THE ANATOMY OF THE SKULL
The skull is a bony structure that supports the face and forms a protective cavity for the brain. It is comprised of many bones, which are formed by intramembranous ossification, and joined by sutures (fibrous joints).
The Bones of the Skull:
The bones of the skull can be considered as two groups: those of the cranium (which consist of the cranial roof and cranial base) and those of the face.
NB: The six unpaired bones of the skull are: frontal, ethmoid, sphenoid, vomer, occipital and mandible.
Sutures of the Skull
The Sutures are a type of fibrous joint that are unique to the skull. They are immovable and fuse completely around the age of 20.
These joints are important in the context of trauma, as they represent points of potential weakness in the skull. The main sutures in the adult skull are:
- Coronal suture – The coronal suture is the articulation point of the frontal bone with the two parietal bones (it fuses the frontal bone with the two parietal bones).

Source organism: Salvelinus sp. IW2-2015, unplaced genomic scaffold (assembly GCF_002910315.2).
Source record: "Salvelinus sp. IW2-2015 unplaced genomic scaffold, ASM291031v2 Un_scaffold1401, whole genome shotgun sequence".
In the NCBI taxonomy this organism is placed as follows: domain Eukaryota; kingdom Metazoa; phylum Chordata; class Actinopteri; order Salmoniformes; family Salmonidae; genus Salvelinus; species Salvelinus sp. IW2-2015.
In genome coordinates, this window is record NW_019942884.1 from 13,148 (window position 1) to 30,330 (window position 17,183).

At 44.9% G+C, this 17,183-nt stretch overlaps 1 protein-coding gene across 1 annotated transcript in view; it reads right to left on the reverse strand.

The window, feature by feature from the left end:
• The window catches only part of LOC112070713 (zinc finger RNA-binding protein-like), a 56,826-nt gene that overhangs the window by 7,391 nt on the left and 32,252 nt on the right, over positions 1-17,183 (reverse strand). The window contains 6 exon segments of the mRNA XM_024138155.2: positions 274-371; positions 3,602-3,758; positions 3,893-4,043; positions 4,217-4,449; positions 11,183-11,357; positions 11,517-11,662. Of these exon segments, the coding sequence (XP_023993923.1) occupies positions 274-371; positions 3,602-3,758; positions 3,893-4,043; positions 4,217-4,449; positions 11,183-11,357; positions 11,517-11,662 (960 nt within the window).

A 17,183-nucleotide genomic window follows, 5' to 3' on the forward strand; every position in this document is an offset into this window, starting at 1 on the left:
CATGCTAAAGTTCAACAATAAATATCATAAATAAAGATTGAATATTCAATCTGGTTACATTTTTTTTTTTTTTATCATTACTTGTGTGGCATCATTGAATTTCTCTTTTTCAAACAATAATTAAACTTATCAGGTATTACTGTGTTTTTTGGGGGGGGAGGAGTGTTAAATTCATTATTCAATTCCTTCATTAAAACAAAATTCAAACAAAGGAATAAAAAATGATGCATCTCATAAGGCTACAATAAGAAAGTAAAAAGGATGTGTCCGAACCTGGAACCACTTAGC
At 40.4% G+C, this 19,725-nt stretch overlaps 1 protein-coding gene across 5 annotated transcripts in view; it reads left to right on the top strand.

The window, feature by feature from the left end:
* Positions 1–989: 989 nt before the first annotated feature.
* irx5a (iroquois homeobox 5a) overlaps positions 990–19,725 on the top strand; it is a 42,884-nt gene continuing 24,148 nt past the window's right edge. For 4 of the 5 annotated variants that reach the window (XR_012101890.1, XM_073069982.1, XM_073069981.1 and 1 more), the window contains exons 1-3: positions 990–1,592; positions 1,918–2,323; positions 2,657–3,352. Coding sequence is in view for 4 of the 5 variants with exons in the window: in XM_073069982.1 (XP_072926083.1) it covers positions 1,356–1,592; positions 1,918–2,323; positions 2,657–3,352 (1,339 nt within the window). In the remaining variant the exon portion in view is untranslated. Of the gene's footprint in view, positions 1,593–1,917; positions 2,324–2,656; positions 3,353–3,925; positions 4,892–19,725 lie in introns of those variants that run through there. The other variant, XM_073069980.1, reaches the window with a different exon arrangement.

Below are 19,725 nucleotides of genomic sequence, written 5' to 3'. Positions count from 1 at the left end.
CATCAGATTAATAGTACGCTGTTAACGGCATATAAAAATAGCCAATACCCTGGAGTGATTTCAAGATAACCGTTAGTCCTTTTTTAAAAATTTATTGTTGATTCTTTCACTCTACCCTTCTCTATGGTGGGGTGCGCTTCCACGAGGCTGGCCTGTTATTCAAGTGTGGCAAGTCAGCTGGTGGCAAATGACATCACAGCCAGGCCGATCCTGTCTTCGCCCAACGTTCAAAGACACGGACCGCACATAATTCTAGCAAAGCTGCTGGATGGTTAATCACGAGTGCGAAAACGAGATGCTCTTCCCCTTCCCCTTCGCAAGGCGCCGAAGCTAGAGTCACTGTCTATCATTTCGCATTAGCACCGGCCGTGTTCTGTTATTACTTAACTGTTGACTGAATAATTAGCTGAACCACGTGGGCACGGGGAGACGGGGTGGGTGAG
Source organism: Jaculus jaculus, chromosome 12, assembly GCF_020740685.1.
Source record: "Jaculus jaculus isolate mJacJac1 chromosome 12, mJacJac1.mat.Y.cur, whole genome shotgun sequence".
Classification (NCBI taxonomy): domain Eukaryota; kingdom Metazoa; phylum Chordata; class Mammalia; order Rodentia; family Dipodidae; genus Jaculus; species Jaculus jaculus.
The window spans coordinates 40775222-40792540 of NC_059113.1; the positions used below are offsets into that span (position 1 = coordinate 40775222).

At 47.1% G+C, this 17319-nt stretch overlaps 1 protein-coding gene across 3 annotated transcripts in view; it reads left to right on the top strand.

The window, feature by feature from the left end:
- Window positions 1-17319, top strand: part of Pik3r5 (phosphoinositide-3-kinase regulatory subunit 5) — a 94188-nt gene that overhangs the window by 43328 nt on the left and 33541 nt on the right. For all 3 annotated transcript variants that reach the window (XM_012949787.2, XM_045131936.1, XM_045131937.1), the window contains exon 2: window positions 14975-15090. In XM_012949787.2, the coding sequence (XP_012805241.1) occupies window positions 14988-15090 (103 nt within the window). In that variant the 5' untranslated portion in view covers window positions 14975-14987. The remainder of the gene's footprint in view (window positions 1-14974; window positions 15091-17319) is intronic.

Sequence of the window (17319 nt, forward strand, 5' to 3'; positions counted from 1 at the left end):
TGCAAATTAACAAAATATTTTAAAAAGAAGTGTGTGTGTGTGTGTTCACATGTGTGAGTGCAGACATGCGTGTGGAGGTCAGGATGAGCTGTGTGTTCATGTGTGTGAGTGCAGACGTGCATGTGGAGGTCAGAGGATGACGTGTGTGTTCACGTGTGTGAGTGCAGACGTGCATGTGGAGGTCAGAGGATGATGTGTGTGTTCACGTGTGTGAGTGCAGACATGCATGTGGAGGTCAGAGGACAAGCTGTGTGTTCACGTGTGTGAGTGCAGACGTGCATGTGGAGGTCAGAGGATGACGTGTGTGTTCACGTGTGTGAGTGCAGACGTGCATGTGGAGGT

- Sagittal suture – The sagittal suture is the articulation point between the two parietal bones (it fuses both parietal bones to each other).
- Lambdoid suture – The lambdoid suture is the articulation point between the occipital bone and the two parietal bones (it fuses the occipital bone to the two parietal bones).
- Squamous sutures - The squamous sutures are the articulation points between the each temporal bone and the parietal bone superior to it.
NB: In neonates, the incompletely fused suture joints give rise to membranous gaps between the bones, known as fontanelles. The two major fontanelles are:
- Frontal fontanelle – it is located at the junction of the coronal and sagittal sutures
- Occipital fontanelle – it is located at the junction of the sagittal and lambdoid sutures
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NB: There is only one movable joint in the skull. That is the joint connecting the lower jaw, or mandible, to the rest of the skull. All the other bones in the skull are firmly attached to one another by sutures. Sutures are rigid immovable connections holding bones tightly to one another. Some of the sutures in the skull take a few months-to-years after birth to completely form.